Thursday's Child: Top Five List for the South of England

Thursday, December 25, 2014
We just returned from a trip to England to attend a family wedding. Christmas holiday travel can be a bit intense: my youngest daughter noted that Heathrow Airport was a little more romantic in Love Actually than in real life. Other than that, the trip was great.

Before visiting Oxford for the wedding, we spent some time in the south of England. Here are my five favourite memories of that area:

Rental Car Agencies that give out free mince pies with their cars.


Arundel Castle, home to the Duke of Norfolk.

Although perhaps not this Duke of Norfolk:
"I am disgraced, impeach'd and baffled here,
Pierced to the soul with slander's venom'd spear."

- Thomas Mowbray (Duke of Norfolk), from Richard II


The charming village of Arundel. The emphasis is on the first syllable, so when spoken, it sounds like Frozen's magical kingdom of Arendelle. With a Christmas tree in the middle of town, narrow streets, and cozy shops, Arundel was practically a fairy-tale village of its own.

#2. Driving along a random country road, and coming across a sign for this:

and detouring to visit the home where Jane Austen lived for the last eight years of her life, and did most of her writing:

and having my picture taken beside Jane Austen's writing desk:

and buying this Mr. Darcy wrapping paper: (More on the paper next week.)

"Mr. Darcy sends you all the love in the world that he can spare from me. You are all to come to Pemberley at Christmas."

- Pride and Prejudice, Jane Austen


Visiting my husband's wonderful Auntie Doreen in her hometown of Ferring-on-Sea.

"Whenever I get gloomy with the state of the world, I think about the arrivals gate at Heathrow Airport. General opinion's starting to make out that we live in a world of hatred and greed, but I don't see that. It seems to me that love is everywhere."

- from Love Actually

Thursday's Child: The Churches of Krakow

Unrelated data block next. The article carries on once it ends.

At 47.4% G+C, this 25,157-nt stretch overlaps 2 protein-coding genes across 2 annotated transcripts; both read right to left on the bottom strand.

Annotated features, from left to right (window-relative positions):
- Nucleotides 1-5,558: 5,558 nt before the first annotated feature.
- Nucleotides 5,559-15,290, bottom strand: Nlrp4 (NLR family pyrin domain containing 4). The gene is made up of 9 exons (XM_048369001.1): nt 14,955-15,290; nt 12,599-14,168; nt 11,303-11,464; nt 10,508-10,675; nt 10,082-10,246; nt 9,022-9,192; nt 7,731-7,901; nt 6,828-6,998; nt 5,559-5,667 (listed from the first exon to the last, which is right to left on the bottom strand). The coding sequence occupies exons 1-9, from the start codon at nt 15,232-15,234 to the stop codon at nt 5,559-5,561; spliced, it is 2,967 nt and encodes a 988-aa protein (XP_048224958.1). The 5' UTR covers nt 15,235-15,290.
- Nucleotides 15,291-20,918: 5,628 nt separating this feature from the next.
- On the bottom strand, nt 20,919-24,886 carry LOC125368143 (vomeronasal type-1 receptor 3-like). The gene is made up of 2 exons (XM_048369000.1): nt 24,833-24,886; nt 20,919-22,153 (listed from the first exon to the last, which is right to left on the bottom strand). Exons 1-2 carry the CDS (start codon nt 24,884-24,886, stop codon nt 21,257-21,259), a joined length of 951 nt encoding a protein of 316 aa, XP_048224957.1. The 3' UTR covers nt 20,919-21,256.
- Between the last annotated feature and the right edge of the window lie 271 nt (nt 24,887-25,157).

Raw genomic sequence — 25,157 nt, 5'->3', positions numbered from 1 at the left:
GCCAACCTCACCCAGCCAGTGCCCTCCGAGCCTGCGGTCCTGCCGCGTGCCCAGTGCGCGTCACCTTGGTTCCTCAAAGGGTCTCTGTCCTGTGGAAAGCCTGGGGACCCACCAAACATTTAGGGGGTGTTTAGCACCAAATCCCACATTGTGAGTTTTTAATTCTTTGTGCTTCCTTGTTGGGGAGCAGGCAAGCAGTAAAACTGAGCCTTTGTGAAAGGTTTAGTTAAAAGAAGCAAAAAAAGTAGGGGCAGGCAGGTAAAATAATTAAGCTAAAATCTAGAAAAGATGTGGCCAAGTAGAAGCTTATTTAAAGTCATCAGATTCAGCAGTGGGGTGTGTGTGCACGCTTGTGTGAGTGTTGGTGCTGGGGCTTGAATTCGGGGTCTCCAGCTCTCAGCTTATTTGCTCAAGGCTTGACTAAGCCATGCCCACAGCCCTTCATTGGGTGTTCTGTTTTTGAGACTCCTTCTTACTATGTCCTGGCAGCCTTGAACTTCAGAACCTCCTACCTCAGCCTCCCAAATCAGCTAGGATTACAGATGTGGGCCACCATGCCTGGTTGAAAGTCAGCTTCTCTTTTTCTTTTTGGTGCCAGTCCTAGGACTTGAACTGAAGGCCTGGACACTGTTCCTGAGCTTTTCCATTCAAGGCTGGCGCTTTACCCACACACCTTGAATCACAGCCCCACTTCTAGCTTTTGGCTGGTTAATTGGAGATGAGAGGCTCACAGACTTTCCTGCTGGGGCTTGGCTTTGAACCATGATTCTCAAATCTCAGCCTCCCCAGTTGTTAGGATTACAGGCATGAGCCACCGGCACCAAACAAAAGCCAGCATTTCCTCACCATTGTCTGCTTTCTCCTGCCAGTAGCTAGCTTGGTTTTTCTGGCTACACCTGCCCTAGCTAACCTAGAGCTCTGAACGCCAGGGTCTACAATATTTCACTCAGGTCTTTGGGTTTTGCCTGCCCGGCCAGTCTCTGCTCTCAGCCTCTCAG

Thursday, December 18, 2014

Christmas greetings, featuring the churches of Krakow, Poland, and passages from Handel's Messiah:

Church of St. Peter and St. Paul

"For unto us a child is born, unto us a son is given; and the government shall be upon his shoulder, and his name shall be called, Wonderful, Counsellor, the mighty God, the everlasting Father, the Prince of Peace."
- Isaiah 9:6
St Andrew's church

"And suddenly there was with the angel a multitude of heavenly host praising God and saying, "Glory to God in the highest, and on earth peace, goodwill to man."
- Luke 2: 13-14
Dominican church of the Holy Trinity

"The kingdom of this world is become the kingdom of our Lord, and of His Christ, and He shall reign forever and ever."
- Revelation 11:15b
Church of St. Peter and St. Paul
Wishing all my readers a wonderful Christmas, and a New Year resplendent with hope, peace, joy and love.


Kris Krinkle cookies

Sunday, December 14, 2014
In our house, we're divided on the flavour of peppermint. I could take it or leave it, but the others love it so much, I try to work it into my repertoire once in a while.

When I saw this recipe on Joanne's blog, I had to try it. Even this mint chocolate agnostic thought it looked terrific. But because it's December, and because peppermint makes me think of candy canes, and because they're Crinkle Cookies, I found myself calling them Kris Krinkles. I have a fondness for celebrity cookie names (see also Ethel Mermans), and so it stuck.

I hope the real Kris Kringle likes mint chocolate too, because we'll be making this recipe again on Christmas Eve to put on our Santa cookie plate. And three four happy Pollocks will be eating whatever he doesn't finish!